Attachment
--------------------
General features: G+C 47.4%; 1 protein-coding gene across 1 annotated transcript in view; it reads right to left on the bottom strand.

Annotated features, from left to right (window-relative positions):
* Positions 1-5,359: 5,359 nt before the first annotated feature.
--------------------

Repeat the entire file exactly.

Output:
General features: G+C 47.4%; 1 protein-coding gene across 1 annotated transcript in view; it reads right to left on the bottom strand.

Annotated features, from left to right (window-relative positions):
* Positions 1-5,359: 5,359 nt before the first annotated feature.